-mahabharata also states saraswati disappears in the sands at vinasana and not into the sea.

      therefore at the time of mahabharata sarasvathi was growing weaker, but she was still there flowing intermittently, perhaps. no single reason is given for the disappearance of the river saraswati.

      rig-veda describes how saraswati supported inland and marine trade and travel. it is likely there was continuous flow of the river say possibly, up to even the little rann

      sarasvathi a mighty river in early rig veda gradually grew weaker and by mahabharata, time was not fully flowing into the sea but was drying up in the desert.

      my surmise is (not that it matters), the decline set in sometime about 3000 bc and by 1500 bc the river may have disappeared. the westward movement might have taken place around 1800-1700bc)


      now this date is significant for many reasons; but mainly to determine (a) date of mahabharata war and (b) the rig veda period. tomes are written on these subjects.
      *rig veda mentions the saraswati a number of times (50?). if the river grew weaker, let us say, by 2000 bc that means that rig veda was composed far before that time.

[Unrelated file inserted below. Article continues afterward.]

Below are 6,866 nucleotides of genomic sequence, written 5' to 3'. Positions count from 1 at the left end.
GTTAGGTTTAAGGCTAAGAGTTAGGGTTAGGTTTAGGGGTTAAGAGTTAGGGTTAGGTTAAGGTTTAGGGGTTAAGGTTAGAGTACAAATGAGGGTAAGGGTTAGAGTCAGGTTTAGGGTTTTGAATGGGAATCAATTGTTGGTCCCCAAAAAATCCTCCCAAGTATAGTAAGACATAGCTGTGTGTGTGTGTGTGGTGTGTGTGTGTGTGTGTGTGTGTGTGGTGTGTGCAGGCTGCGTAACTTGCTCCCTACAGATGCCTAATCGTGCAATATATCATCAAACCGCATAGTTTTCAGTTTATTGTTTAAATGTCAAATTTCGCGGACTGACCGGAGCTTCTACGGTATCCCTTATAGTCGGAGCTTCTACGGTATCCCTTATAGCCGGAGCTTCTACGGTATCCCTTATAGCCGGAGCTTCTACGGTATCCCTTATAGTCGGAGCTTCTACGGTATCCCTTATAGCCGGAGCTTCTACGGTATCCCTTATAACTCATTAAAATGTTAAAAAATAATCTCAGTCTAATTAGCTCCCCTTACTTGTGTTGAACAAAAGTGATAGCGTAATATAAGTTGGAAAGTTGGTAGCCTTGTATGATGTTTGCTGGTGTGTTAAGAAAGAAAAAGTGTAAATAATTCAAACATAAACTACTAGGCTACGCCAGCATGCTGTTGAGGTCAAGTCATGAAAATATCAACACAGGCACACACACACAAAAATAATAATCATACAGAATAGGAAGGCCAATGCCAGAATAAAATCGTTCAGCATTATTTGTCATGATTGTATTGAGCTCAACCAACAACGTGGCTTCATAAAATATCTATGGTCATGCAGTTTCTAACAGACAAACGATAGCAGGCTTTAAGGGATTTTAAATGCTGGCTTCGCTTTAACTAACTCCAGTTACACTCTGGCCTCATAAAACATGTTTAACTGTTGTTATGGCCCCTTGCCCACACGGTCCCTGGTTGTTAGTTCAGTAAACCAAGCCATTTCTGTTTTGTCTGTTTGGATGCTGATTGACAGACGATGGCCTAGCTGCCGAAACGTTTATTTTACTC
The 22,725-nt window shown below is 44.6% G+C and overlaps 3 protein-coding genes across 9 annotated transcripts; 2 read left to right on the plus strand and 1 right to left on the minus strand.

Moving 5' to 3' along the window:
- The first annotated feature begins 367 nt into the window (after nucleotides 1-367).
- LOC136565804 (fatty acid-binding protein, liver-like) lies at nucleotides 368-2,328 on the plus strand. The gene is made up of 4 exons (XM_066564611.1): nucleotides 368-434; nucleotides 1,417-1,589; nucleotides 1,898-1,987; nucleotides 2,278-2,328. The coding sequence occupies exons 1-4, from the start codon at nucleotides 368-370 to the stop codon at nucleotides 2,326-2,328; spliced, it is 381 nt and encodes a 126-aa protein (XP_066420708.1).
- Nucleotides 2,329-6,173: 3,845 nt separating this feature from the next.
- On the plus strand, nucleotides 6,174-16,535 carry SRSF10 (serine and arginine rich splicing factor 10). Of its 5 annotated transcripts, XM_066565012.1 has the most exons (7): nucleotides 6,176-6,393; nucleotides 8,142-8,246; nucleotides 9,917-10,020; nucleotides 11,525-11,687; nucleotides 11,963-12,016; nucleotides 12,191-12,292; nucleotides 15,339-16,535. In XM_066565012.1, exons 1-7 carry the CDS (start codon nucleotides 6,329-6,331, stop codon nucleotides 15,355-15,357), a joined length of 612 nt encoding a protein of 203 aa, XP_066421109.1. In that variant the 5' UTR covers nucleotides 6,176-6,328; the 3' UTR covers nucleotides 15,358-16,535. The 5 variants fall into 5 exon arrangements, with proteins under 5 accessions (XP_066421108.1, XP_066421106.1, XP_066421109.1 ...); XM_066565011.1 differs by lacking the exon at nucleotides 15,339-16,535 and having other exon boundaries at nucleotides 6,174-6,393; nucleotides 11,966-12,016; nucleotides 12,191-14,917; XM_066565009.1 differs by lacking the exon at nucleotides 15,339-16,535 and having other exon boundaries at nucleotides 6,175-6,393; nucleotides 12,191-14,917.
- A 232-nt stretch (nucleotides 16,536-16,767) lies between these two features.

*the book “in search of the cradle of civilization” by george feuerstein, subhash kak and david frawley clearly demonstrates that the indus-saraswathi civilization is in fact early vedic civilization with the help of evidences from archaeology, satellite surveys, literature etc. it is a very interesting read and rejects the aryan invasion theory altogether

      it is also likely, as you suggested, a eastward migration took place took place with the weakening of the sarasvathi. the westward movement (mitanni etc.) is also explained by this phenomenon.

      now, a study concludes sarasvathi herself moved east .the “late quaternary drainage disorganization, and migration and extinction of the vedic saraswati study by a. b. roy and s. r. jakhar states,“ we fully agree that the riveryamuna ‘pirated’ the saraswati waters when it changed its course from southwesterly to easterly, to become a part

      of the ganges river system.” well then, triveni, after all, was not a myth!


      please visit this site on sarasvathi. it is informative. srasvathi – ancient river lost in desert


      now that you are fully armed, i have to be on guard.

      i am not sure i have answered all your questions.

      thanks for asking.


      • sreenivasaraos

        March 21, 2015 at 4:03 pm

        dear sir,